I think one of the big things that really gets me, that I didn't really say in my blog, is that he thinks the school board should make their decisions for the school based on their religion, which is Christianity (which, I have no idea if every single person on the board is Christian- its just what he said in his article).

    No decision should be made for a public school based on one's religious beliefs. A private school can do whatever it wants. But I am paying for that public school just as much as Mr. Scroggins, and everyone- no matter Christian or not, should be represented. It shouldn't even matter what religion the school board members are- it should not factor into their decisions for the public school they work for.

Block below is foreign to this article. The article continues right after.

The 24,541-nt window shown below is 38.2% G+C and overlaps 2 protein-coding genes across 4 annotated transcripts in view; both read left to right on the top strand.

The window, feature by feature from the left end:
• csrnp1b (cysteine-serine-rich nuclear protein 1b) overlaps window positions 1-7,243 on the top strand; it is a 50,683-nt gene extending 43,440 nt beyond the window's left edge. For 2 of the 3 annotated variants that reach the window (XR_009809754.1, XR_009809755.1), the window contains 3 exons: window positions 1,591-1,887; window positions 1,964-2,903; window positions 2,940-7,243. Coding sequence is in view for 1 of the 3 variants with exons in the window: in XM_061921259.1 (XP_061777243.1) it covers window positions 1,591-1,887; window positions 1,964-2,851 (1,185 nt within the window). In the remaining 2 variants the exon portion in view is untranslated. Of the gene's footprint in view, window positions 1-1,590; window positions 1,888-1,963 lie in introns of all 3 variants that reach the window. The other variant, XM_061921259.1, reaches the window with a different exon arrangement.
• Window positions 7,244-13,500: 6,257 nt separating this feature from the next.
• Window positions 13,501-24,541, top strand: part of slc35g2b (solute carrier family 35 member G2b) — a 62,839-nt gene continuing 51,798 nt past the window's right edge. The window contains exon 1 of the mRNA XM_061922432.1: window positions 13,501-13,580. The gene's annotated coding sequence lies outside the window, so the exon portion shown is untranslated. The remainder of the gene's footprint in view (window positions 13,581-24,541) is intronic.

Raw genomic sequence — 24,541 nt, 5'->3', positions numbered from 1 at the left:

2. I love this post. Thank you for writing about it. You are amazing for taking a stand!

  3. Well said. Thanks for sharing your heartfelt thoughts.

  4. I agree Abby, a public school is for everyone and should not base its policies on one specific belief. I wish that schools had the freedom to introduce a plethora of ideas, idealogies, and beliefs for young people to discuss and think about. I think people put too much parenting responsibility on the schools. But that is a topic for another blog and is way too political.

  5. Here is a link to his document that he sent to the school board:$FILE/School%20Board%20Presentation%20(Scroggins).pdf

    Which includes and I quote:

    "Requested Action from the Board
    The Republic School Board should take the following actions:
    1) Remove the above mentioned books from the English curriculum.
    2) Identify and remove any other books that teach similar content.
    3) Remove all R‐rated movies from the curricula in all subjects."

  6. Beautifully written! I couldn't have said it better myself :)